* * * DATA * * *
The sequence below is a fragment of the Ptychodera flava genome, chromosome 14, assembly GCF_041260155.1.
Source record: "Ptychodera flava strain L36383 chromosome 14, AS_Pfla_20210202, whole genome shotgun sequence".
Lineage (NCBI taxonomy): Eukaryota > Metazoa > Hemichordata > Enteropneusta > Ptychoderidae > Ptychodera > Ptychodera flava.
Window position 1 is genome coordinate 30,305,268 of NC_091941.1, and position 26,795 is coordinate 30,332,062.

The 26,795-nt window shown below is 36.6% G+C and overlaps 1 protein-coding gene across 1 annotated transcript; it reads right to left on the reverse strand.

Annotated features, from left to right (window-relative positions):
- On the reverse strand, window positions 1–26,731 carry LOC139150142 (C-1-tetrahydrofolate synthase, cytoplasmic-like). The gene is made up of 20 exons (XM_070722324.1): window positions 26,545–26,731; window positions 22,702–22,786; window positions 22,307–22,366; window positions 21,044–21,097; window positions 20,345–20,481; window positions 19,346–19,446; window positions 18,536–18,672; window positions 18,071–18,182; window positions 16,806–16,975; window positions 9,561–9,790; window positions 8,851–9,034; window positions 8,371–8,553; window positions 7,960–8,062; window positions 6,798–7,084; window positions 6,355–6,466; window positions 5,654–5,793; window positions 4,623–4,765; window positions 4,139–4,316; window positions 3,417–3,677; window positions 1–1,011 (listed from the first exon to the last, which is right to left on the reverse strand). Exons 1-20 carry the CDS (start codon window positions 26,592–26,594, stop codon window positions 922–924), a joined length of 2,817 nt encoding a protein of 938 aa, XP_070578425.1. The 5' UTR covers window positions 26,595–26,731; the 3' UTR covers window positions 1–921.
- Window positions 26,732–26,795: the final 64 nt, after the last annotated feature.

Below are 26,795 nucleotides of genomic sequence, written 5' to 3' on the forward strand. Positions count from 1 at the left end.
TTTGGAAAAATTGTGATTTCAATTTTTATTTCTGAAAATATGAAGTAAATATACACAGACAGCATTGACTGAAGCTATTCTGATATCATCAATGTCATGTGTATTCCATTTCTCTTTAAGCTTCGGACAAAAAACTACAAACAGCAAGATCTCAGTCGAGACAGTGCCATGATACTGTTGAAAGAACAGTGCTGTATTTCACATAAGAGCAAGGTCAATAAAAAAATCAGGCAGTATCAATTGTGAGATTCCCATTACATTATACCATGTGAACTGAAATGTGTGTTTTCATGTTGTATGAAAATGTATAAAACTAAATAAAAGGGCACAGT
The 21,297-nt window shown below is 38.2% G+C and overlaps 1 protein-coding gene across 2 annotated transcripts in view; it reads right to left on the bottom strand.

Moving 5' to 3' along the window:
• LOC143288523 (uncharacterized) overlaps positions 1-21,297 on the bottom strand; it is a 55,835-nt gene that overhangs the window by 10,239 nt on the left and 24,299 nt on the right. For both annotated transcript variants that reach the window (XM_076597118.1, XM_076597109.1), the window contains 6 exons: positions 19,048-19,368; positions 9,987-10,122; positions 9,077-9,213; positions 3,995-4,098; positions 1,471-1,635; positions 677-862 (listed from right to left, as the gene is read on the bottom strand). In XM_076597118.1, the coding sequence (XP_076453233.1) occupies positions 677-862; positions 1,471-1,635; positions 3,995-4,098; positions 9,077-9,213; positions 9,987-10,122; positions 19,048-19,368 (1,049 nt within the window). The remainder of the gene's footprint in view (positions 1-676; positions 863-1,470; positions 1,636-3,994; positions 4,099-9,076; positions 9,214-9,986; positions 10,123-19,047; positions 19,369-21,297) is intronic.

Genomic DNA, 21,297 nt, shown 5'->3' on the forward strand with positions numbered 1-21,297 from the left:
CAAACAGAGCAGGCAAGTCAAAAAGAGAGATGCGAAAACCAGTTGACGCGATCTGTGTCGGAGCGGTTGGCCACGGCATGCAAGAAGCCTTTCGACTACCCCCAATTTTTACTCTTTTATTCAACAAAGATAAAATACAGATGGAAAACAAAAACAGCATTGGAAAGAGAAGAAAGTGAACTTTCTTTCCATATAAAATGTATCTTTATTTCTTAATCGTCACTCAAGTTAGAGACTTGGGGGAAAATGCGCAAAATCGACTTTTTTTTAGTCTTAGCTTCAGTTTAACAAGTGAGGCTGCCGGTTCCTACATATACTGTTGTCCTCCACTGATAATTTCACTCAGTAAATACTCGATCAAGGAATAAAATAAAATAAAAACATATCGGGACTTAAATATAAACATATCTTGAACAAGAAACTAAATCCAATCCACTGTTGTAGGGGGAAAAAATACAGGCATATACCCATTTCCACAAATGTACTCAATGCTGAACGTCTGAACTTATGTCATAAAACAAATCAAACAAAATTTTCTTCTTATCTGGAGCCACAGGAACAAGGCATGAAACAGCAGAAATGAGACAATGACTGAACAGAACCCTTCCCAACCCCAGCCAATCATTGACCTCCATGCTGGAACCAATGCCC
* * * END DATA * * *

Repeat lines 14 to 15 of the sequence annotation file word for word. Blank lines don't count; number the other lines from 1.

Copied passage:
Genomic DNA, 21,297 nt, shown 5'->3' on the forward strand with positions numbered 1-21,297 from the left:
CAAACAGAGCAGGCAAGTCAAAAAGAGAGATGCGAAAACCAGTTGACGCGATCTGTGTCGGAGCGGTTGGCCACGGCATGCAAGAAGCCTTTCGACTACCCCCAATTTTTACTCTTTTATTCAACAAAGATAAAATACAGATGGAAAACAAAAACAGCATTGGAAAGAGAAGAAAGTGAACTTTCTTTCCATATAAAATGTATCTTTATTTCTTAATCGTCACTCAAGTTAGAGACTTGGGGGAAAATGCGCAAAATCGACTTTTTTTTAGTCTTAGCTTCAGTTTAACAAGTGAGGCTGCCGGTTCCTACATATACTGTTGTCCTCCACTGATAATTTCACTCAGTAAATACTCGATCAAGGAATAAAATAAAATAAAAACATATCGGGACTTAAATATAAACATATCTTGAACAAGAAACTAAATCCAATCCACTGTTGTAGGGGGAAAAAATACAGGCATATACCCATTTCCACAAATGTACTCAATGCTGAACGTCTGAACTTATGTCATAAAACAAATCAAACAAAATTTTCTTCTTATCTGGAGCCACAGGAACAAGGCATGAAACAGCAGAAATGAGACAATGACTGAACAGAACCCTTCCCAACCCCAGCCAATCATTGACCTCCATGCTGGAACCAATGCCC